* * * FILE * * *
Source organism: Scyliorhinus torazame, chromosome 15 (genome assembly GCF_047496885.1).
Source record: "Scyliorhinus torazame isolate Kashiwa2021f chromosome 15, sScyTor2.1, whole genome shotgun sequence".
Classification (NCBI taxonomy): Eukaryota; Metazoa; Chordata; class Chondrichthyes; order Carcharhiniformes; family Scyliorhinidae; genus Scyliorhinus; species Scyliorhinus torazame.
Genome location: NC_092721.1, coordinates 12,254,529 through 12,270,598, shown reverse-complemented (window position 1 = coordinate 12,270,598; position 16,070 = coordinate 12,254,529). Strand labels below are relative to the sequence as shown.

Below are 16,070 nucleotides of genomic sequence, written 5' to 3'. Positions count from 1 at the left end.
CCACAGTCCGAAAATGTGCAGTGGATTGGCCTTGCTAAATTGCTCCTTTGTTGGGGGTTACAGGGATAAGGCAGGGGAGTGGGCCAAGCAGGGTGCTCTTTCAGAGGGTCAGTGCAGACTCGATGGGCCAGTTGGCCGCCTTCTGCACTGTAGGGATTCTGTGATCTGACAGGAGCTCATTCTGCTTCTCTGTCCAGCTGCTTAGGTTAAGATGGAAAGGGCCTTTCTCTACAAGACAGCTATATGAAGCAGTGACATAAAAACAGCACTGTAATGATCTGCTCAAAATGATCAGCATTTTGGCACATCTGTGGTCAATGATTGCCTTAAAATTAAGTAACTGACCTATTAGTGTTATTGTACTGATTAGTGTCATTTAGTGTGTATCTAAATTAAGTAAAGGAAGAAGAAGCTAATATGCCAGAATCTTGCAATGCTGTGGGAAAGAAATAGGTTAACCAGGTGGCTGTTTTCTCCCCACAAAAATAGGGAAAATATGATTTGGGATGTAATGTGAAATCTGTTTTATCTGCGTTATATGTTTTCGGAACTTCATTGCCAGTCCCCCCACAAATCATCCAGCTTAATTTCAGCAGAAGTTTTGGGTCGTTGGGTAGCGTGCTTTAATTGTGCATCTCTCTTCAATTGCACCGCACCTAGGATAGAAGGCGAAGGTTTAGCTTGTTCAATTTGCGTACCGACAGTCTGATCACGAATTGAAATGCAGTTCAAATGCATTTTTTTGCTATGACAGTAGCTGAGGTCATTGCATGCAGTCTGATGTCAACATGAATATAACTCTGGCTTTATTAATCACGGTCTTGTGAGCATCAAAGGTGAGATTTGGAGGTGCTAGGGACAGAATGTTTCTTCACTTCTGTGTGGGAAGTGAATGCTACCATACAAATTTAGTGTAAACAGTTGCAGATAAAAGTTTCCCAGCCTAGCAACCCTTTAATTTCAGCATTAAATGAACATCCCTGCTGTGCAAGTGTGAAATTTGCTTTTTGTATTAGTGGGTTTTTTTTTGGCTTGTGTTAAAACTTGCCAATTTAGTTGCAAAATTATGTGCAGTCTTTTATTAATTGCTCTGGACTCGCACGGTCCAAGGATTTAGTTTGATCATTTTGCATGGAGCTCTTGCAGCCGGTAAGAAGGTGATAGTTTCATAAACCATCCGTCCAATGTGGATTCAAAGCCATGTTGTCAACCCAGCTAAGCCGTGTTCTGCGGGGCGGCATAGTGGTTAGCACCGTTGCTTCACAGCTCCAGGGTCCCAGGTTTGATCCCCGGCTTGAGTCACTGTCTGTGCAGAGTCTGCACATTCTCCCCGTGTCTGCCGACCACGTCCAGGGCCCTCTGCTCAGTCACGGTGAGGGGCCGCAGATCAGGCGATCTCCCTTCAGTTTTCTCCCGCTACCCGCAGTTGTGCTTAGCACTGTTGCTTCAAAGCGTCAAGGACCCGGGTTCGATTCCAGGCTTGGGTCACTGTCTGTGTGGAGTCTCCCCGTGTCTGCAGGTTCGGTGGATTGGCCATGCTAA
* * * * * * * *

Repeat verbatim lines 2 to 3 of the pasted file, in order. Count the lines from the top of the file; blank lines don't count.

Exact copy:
Source record: "Scyliorhinus torazame isolate Kashiwa2021f chromosome 15, sScyTor2.1, whole genome shotgun sequence".
Classification (NCBI taxonomy): Eukaryota; Metazoa; Chordata; class Chondrichthyes; order Carcharhiniformes; family Scyliorhinidae; genus Scyliorhinus; species Scyliorhinus torazame.